Big Lead Sports Bar



GIANTS (6-1) 21
STEELERS (5-2) 14
MOORE 19-84, 1 TD
The Steelers put forth a noble effort on Sunday. They were playing without Willie Parker, Rashard Mendenhall, Santonio Holmes, Kendall Simmons, Marvel Smith, and Bryant McFadden; Aaron Smith was available only at the last minute; Troy Polamalu was suiting up a week after a concussion; and that was merely the set of situations that arose before Sunday's matchup with the Super Bowl Champion New York Giants.
In the 60 minutes that transpired over three hours yesterday, the list of the wounded would grow even longer. It's fitting that one of the game's defining plays would summarize the current state of the Steelers. In the fourth quarter, pushed back deep in their own territory, linebacker James Harrison (subbing for injured long-snapper Greg Warren, who tore his ACL), snapped the ball over the head of punter Mitch Berger, who was nursing an injured hamstring. As the hobbled Berger labored to get to the loose ball, I thought this was either one of the most pathetic or the most noble plays I've ever seen in Steeler history. And by pathetic, I mean sad, not awful. You had a guy in Harrison trying to fill-in for a very specialized position where he probably never practices. And I could feel Berger's pain each time he moved that bum hamstring. As it happened, the play resulted in a safety and took away the Steelers' lead for good, tying the game at 14. The Giants would score the game-winning touchdown a little more than three minutes later, sending a Heinz Field regular season record-crowd of 64,991 home disappointed.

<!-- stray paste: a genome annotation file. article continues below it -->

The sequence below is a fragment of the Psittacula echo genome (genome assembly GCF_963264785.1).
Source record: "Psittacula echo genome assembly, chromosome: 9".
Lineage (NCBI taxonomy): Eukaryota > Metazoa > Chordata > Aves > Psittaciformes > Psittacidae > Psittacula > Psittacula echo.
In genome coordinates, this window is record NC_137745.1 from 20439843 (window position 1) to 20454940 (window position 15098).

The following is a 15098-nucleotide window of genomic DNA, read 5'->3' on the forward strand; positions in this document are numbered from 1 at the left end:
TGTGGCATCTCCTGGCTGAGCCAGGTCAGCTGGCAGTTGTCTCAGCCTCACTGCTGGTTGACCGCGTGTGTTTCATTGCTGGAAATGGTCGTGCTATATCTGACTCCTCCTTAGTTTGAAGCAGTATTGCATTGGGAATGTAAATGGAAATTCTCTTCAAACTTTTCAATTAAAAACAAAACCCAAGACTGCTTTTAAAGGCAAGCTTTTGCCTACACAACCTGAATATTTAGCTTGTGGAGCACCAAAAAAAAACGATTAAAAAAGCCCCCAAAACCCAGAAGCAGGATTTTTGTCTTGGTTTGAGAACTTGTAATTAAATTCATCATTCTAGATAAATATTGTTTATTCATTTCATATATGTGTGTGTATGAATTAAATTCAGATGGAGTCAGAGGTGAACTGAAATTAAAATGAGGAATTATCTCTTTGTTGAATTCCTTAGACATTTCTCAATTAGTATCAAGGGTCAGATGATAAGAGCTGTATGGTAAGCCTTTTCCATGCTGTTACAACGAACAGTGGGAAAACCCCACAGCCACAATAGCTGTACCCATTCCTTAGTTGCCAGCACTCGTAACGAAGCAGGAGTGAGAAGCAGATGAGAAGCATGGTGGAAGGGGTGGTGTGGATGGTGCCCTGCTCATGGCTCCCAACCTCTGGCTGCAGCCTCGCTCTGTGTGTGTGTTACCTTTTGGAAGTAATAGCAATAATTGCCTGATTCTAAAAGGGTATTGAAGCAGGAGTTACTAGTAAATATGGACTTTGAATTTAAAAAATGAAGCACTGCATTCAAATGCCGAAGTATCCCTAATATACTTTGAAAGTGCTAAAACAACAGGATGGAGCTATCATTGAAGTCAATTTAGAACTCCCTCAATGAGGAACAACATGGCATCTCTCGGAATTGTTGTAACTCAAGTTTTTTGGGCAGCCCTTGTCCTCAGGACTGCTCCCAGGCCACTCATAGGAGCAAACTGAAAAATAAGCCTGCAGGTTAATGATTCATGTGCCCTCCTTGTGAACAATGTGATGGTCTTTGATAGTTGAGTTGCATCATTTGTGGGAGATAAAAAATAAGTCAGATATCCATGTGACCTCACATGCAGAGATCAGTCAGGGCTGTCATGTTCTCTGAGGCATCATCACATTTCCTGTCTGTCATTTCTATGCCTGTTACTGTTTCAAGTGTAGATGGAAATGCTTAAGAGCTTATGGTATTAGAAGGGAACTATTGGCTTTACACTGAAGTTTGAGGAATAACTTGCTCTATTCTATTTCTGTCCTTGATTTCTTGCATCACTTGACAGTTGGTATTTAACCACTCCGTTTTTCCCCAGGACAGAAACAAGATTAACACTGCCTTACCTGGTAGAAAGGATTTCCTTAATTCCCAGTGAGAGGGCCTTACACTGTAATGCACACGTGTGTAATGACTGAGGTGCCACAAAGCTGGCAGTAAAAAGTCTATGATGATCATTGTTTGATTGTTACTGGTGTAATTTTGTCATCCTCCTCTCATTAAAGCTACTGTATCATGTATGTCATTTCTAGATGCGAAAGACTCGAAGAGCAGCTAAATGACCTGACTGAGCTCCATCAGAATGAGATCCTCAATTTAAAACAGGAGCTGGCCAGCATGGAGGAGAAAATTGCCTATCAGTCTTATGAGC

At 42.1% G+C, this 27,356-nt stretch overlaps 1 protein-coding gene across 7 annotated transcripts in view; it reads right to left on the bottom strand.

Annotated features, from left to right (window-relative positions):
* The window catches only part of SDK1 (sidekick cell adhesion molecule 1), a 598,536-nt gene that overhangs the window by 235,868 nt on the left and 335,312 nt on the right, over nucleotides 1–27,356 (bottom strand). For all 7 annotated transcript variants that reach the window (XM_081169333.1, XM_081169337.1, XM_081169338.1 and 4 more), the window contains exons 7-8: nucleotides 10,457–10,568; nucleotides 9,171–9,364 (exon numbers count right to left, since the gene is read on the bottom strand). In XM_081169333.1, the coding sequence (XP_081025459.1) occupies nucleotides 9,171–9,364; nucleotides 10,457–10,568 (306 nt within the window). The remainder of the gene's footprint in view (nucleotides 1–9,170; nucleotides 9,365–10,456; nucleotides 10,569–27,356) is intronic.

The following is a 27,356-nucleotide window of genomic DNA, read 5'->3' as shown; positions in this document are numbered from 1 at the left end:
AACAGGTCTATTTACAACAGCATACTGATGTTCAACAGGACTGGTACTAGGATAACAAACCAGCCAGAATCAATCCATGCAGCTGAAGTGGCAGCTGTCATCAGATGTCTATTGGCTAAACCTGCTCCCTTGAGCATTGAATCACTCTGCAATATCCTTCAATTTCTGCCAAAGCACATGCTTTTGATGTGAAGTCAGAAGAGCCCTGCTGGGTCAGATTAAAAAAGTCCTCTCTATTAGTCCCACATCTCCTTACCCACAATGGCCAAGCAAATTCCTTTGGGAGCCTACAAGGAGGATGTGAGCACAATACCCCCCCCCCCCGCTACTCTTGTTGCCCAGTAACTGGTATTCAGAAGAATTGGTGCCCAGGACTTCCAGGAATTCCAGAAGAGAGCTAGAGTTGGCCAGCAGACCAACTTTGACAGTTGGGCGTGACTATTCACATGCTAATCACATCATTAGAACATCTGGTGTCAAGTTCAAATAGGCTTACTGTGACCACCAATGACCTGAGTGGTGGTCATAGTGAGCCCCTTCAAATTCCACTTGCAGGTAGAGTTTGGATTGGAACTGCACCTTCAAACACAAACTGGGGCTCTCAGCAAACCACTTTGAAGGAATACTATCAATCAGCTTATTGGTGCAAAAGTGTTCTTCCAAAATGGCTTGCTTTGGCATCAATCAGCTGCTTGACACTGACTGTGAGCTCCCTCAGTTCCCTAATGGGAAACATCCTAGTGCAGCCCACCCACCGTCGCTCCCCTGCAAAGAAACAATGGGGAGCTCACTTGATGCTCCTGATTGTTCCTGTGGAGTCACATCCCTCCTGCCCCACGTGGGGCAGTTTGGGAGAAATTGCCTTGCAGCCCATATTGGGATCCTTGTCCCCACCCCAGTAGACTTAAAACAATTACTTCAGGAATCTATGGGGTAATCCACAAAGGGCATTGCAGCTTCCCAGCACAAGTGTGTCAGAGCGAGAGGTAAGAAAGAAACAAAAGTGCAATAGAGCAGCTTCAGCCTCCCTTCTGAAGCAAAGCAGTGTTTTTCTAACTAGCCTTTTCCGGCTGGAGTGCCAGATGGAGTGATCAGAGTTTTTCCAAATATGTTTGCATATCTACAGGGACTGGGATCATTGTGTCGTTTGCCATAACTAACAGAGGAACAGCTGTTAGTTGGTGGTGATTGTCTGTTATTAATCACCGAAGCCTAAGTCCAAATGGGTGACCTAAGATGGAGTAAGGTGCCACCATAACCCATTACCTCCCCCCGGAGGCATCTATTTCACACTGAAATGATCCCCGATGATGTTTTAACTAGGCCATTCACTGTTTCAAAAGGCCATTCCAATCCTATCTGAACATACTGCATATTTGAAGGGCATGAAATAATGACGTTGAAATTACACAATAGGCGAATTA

My short analysis: you can only lose so many players. And even despite all their wounded soldiers, they still almost pulled off a win against one of the NFL's best squads. I will reiterate that it was a gutsy effort; unfortunately, gutsy efforts don't count in the standings. It's time for the Steelers to lick their wounds, get their cortisone shots, and rest up. The 6-2 Washington Redskins loom on Monday night.
Game Notes:
--Not one of the more memorable performances by Big Ben on Sunday, much to the delight of the entire "Eli is better than Ben" crowd. Even as his biggest cheerleader, it's tough to defend four interceptions, in any situation. But let's not forget that at least some of the weakened passing game's blame should be directed at a certain pot-enjoying wide receiver whose absence was noticeable on Sunday.
--Mewelde Moore turned in another solid 19-carry, 84-yard, one-touchdown performance on Sunday. I don't think there's any official rankings, but I'm guessing he's the best 3rd-string running back in the NFL.
--It's official: Nate Washington is the Steelers' 2008 big-play man. Touchdowns of 48, 50, and 65 yards in consecutive weeks will do that. And don't forget that 53-yard touchdown yesterday that was negated by a Willie Colon penalty.
--A very quiet three-catch, 30-yard day from #86, Guy Smiley. Did he expend too much energy defending himself the past few weeks?
--Heath Miller played some enjoyable football, catching a total of 52 yards worth of Roethlisberger passes and inspiring a new round of "Why don't we throw more to him" questions.
--Limas Sweed jersey owners must be thrilled with the fact that the 2008 second-round pick had his most productive outing yet as a Steeler on Sunday.
--Brett Keisel (and James Farrior) led the way with 11 tackles each, and Keisel delivered an absolutely crushing blow on RB Derrick Ward, who learned that it's not a good idea to go airborne against the Steelers' defense.
--Brandon "Every Steeler Fan Wishes We Had Him" Jacobs had 18 carries for just 47 yards (a 2.6 average) on Sunday. He will now return to his place alongside Steeler Fan Wish List Hall of Fame members TJ Duckett and Michael Bush.